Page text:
Billionaire J.B. Pritzker has won the Democratic primary for Illinois governor, setting up a general election that could be the most expensive governor's race in U.S. history. Illinois Gov. Bruce Rauner, a wealthy private-equity investor, won the Republican nomination Tuesday over the insurgent candidacy of conservative state Rep. Jeanne Ives of Wheaton.
The race could become most expensive governor's race in history. Pritzker has already poured nearly $70 million of his own money into the race. Rauner has spent more than $50 million from his own funds.
Pritzker on Tuesday defeated five other candidates, including businessman Chris Kennedy and state Sen. Daniel Biss, to win the nomination.
"I am going to beat Bruce Rauner and together we will get Illinois back on the side of working families," Priztker told supporters Tuesday night. "This campaign is about the fight for economic security."
The Chicago businessman and heir to the Hyatt hotel fortune put roughly $70 million into his campaign, spending heavily on advertising and staffing campaign offices across Illinois.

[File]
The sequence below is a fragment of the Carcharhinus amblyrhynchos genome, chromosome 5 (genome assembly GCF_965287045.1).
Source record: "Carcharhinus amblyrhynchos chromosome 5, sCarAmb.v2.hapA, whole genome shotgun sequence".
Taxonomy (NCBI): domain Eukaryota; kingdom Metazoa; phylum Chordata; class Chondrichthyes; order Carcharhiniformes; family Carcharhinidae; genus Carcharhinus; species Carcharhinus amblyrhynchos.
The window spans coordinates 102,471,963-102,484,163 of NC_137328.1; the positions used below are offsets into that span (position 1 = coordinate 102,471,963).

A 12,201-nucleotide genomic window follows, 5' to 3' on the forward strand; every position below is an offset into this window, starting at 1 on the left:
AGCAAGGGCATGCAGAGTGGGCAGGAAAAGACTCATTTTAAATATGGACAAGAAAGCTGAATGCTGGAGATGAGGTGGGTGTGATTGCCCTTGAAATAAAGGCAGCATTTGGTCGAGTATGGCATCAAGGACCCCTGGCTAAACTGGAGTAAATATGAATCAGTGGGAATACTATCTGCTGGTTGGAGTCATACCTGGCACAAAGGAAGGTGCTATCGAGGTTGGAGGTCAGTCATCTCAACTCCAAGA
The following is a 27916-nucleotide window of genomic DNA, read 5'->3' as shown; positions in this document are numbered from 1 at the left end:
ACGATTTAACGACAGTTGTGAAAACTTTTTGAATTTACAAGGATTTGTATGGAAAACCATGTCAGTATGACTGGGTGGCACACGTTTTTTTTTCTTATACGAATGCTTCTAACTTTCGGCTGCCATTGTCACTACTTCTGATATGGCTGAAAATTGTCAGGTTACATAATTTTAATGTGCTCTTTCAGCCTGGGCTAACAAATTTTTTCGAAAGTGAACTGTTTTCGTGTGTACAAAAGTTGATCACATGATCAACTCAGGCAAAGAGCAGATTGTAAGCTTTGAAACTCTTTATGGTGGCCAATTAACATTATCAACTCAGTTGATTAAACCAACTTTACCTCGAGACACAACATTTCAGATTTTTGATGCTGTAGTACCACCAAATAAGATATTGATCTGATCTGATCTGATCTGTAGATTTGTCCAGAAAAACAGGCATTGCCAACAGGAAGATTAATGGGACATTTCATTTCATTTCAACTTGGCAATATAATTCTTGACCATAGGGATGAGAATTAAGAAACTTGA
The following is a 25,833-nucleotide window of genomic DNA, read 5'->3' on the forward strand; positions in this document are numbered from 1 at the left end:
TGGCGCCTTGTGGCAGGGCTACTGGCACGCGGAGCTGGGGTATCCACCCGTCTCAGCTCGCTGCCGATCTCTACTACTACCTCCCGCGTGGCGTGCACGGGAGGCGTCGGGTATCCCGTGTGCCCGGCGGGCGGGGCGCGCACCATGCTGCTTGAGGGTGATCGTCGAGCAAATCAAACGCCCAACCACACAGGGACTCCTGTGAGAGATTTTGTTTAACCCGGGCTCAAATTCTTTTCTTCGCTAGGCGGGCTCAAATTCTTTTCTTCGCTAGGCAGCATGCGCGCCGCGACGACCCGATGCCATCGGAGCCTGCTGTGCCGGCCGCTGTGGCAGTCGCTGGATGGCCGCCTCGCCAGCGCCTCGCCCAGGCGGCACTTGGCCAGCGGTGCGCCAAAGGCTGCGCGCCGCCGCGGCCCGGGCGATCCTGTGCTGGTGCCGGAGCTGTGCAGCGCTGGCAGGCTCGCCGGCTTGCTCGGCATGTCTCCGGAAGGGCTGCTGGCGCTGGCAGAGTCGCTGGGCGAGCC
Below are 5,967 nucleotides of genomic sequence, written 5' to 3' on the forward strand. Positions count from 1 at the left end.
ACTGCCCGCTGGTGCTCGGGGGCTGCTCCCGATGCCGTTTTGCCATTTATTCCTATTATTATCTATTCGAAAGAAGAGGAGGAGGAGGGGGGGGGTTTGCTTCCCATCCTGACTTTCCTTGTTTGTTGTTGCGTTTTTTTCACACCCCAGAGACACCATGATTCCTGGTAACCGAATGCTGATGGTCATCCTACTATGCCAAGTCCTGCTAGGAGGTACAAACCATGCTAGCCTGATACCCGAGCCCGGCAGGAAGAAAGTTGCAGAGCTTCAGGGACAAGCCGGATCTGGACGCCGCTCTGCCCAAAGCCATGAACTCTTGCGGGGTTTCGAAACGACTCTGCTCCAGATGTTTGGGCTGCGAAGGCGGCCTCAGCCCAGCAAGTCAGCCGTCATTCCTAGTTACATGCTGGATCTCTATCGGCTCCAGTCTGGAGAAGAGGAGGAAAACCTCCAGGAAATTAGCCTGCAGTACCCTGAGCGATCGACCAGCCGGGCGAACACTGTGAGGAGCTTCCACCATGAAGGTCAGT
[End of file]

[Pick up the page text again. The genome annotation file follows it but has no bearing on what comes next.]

Pritzker's main message: He is best able to beat Gov. Rauner due to his unified support from organized labor, his mainstream Democratic views and his wealth, CBS Chicago reports. For his part, Rauner was locked in a tighter than expected race in his primary.
Biss had successfully cast himself as the "middle class" candidate. Indeed he featured his modest Evanston ranch home in his TV spots. Given Biss' progressive credentials, he did an admirable job of fundraising, banking more than $3 million.
Kennedy self-funded about half of his $3 million insurgent effort. He staked his campaign on the need to change the status quo by blaming Illinois' most powerful politician, House Speaker Mike Madigan, whose 45 years in command is blamed for the state's fiscal woes and out-migration.
Meanwhile, Attorney and former Miss America Erika Harold has won the Republican primary for Illinois attorney general.
Harold beat out litigation attorney Gary Grasso Tuesday for the nomination. The Urbana lawyer in November will face the winner of the eight-candidate Democratic field.
Harold has GOP establishment backing and has received campaign contributions from Rauner. Despite those connections, she has positioned herself as a "reform-minded, political outsider" who wants to offer a bipartisan approach to criminal justice reform and other issues.
She also wants to take on what she sees to be a corrupt political machine run by Speaker of the House Michael Madigan, a Chicago Democrat.